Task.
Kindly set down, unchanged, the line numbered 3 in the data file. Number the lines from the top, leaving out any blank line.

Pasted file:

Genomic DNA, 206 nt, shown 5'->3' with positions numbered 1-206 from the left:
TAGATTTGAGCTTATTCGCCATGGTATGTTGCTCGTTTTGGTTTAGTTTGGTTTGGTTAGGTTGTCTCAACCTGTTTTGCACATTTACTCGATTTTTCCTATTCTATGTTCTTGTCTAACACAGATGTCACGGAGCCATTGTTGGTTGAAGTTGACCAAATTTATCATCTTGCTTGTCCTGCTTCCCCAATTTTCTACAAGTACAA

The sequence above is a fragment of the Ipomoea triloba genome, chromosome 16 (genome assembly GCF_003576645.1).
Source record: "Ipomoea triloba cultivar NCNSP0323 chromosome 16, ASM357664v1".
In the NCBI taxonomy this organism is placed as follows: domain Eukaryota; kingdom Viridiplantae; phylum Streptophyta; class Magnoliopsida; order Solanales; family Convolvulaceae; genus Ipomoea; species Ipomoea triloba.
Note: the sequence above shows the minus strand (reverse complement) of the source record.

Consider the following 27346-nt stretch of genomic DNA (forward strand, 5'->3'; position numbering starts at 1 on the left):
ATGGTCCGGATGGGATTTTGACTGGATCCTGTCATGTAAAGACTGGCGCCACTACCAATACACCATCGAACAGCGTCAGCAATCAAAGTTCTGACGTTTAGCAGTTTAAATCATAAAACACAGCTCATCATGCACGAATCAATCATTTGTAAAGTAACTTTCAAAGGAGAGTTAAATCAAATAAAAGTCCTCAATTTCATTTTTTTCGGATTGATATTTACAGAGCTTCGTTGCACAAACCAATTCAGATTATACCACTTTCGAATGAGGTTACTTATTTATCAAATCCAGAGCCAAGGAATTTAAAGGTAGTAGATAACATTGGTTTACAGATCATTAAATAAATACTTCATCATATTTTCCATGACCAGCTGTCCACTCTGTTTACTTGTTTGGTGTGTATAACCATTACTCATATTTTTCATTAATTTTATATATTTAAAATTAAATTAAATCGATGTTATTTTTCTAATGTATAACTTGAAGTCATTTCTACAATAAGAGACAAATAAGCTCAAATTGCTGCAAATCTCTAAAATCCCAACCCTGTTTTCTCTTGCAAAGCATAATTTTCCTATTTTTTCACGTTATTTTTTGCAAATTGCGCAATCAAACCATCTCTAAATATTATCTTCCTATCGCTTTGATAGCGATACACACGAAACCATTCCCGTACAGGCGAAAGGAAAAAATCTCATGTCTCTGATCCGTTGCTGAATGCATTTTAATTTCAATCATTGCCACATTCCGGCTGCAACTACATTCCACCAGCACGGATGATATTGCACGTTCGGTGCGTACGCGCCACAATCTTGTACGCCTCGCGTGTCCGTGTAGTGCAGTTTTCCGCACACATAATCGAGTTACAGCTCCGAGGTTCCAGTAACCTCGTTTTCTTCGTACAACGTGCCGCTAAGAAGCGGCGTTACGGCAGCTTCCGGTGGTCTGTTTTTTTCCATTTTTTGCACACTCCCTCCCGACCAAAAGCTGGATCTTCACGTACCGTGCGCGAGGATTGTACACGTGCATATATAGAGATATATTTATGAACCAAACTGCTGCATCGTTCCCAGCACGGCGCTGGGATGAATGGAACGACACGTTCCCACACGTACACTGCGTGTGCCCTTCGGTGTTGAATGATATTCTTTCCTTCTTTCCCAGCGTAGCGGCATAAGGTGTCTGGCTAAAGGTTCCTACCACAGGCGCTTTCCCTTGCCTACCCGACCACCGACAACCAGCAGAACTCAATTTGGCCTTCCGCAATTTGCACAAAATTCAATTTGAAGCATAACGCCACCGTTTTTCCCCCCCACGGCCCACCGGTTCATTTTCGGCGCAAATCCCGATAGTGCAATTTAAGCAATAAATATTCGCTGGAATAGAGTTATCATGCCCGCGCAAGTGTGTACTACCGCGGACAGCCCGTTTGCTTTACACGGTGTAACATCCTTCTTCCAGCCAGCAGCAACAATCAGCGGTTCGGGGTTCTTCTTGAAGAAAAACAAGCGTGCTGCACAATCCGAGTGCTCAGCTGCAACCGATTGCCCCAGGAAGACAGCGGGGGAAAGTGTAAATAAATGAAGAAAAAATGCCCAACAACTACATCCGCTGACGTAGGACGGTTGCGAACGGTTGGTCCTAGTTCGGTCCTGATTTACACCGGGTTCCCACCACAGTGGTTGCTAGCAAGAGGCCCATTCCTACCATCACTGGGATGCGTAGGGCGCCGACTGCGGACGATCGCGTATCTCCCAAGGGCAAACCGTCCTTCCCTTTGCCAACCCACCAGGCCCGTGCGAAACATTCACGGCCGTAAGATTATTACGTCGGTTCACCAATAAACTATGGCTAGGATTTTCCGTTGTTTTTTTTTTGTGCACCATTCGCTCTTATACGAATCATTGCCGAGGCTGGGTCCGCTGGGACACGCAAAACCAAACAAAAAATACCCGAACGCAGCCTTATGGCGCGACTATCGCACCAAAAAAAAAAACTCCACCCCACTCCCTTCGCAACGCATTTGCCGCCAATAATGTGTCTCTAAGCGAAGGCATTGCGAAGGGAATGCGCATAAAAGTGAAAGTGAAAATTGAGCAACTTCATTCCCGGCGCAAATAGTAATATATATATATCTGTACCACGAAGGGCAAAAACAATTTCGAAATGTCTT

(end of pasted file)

The sequence above is a fragment of the Ipomoea triloba genome, chromosome 16 (genome assembly GCF_003576645.1).